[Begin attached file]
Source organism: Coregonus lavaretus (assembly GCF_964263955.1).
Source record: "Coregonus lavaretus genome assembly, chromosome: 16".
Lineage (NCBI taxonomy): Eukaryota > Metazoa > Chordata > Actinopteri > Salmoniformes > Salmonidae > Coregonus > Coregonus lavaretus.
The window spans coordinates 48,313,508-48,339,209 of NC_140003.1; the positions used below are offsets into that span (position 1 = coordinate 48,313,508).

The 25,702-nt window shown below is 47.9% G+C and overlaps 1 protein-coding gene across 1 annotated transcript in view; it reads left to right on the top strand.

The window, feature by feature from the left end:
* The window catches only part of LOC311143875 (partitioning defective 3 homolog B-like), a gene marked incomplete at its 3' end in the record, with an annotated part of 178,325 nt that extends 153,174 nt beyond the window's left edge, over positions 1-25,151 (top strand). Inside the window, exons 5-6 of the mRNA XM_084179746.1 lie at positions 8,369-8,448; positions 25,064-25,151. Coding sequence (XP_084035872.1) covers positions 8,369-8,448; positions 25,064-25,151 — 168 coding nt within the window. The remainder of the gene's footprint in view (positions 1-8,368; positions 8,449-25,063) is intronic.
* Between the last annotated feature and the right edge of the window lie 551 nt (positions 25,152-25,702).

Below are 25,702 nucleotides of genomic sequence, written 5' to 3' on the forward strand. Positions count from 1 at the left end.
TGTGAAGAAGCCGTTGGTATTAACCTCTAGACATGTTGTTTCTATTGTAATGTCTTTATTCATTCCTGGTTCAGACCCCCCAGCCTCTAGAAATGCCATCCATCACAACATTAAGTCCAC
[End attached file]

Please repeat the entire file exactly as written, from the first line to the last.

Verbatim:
Source organism: Coregonus lavaretus (assembly GCF_964263955.1).
Source record: "Coregonus lavaretus genome assembly, chromosome: 16".
Lineage (NCBI taxonomy): Eukaryota > Metazoa > Chordata > Actinopteri > Salmoniformes > Salmonidae > Coregonus > Coregonus lavaretus.
The window spans coordinates 48,313,508-48,339,209 of NC_140003.1; the positions used below are offsets into that span (position 1 = coordinate 48,313,508).

The 25,702-nt window shown below is 47.9% G+C and overlaps 1 protein-coding gene across 1 annotated transcript in view; it reads left to right on the top strand.

The window, feature by feature from the left end:
* The window catches only part of LOC311143875 (partitioning defective 3 homolog B-like), a gene marked incomplete at its 3' end in the record, with an annotated part of 178,325 nt that extends 153,174 nt beyond the window's left edge, over positions 1-25,151 (top strand). Inside the window, exons 5-6 of the mRNA XM_084179746.1 lie at positions 8,369-8,448; positions 25,064-25,151. Coding sequence (XP_084035872.1) covers positions 8,369-8,448; positions 25,064-25,151 — 168 coding nt within the window. The remainder of the gene's footprint in view (positions 1-8,368; positions 8,449-25,063) is intronic.
* Between the last annotated feature and the right edge of the window lie 551 nt (positions 25,152-25,702).

Below are 25,702 nucleotides of genomic sequence, written 5' to 3' on the forward strand. Positions count from 1 at the left end.
TGTGAAGAAGCCGTTGGTATTAACCTCTAGACATGTTGTTTCTATTGTAATGTCTTTATTCATTCCTGGTTCAGACCCCCCAGCCTCTAGAAATGCCATCCATCACAACATTAAGTCCAC